ViewPoint takes a different approach to 360 feedback. It does not rate or assess skills, performance, or competency. Participants are not anonymous, and have no reason to be as no one is rating you or making value judgments. Your ViewPoint report only reflects how others view your work style and which personality traits they see most strongly in your approach.
Because each person’s interpretation of our approach is based in part on their own approach and work style, it’s helpful to know who is providing what feedback. This adds insight and context — and makes the feedback more useful. The ViewPoint process is intentionally designed to create a transparent, positive learning environment — with no opportunity for caustic personal comments or one-line zingers.
ViewPoint is based on neurobiology, which allows us to understand, appreciate and work with differences at a deeper level. While feedback from your team is often eye-opening, it should enhance relationships, not tear them down.
How do people see you?
Well, as it turns out, that has as much to do with them as it does with you. It makes sense that the things that are particularly important to others stand out to them when they evaluate us. If I prefer to jump straight to metrics and action steps, I’m likely to notice those colleagues who spend – at least from my perspective – an excruciating amount of time on small talk at the beginning of a workplace discussion. In contrast, someone else may be less interested in sharing their ideas with me if I haven’t invested enough time getting to know them. Before speaking up, they want to have a sense that I am sincerely interested in hearing their opinions. How others see us depends partly on what they value, and on what they are looking for from us.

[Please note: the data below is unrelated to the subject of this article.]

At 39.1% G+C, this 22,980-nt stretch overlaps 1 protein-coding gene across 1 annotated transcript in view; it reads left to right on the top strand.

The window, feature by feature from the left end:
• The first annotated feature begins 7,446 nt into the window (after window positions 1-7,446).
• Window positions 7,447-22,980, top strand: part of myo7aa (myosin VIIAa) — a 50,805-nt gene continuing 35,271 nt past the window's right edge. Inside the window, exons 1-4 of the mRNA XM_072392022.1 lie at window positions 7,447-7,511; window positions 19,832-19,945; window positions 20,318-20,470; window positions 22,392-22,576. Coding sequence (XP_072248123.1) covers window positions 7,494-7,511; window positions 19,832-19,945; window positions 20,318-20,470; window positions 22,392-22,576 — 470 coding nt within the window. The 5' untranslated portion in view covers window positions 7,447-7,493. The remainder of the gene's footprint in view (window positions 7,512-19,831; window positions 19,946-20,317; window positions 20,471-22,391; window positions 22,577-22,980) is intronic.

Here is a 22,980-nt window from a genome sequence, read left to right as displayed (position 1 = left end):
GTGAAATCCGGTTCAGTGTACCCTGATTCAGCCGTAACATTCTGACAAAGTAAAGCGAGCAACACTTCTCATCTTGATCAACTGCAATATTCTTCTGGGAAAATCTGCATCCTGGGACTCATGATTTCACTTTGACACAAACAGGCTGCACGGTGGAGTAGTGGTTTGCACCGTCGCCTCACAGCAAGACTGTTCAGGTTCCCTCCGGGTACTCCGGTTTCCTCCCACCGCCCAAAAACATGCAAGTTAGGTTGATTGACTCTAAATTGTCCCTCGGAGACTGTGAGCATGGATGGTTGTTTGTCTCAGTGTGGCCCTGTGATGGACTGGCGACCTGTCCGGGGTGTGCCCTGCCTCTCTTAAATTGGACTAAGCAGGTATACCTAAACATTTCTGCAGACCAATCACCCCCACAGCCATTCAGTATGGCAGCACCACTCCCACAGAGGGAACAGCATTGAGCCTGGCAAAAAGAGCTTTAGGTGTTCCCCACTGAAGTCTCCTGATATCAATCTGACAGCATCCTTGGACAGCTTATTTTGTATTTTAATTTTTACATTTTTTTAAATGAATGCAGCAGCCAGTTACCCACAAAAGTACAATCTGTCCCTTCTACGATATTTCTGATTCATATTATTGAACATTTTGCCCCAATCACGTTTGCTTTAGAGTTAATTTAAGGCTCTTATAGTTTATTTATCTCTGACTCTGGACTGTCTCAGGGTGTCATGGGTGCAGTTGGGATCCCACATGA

Feedback can be situational
One of our clients, Maria, joined her current team as COO from a different company at the height of the pandemic. For the past year (!), she has only interacted with her new colleagues via video calls. When Maria came onboard, she was given specific guidance that Vijay tended to run people over. He was a go-getter and always in motion, often without stopping to think how his actions and comments affected those around him. Part of Maria’s role was to mentor Vijay and leverage his strengths, but to help him soften his approach slightly so that the team didn’t encounter unnecessary internal roadblocks.
Most other team members saw Maria as an innovative leader who jumped at the chance to try something new. But, when Vijay was asked for his feedback on Maria’s style, he said that she was overwhelmingly cautious. His view had little to do with Maria’s preferred approach at work — what she looks at first when making a decision or how she manages time and processes. Rather, Vijay’s perception was primarily based on the specific role that was required of Maria as Vijay’s manager.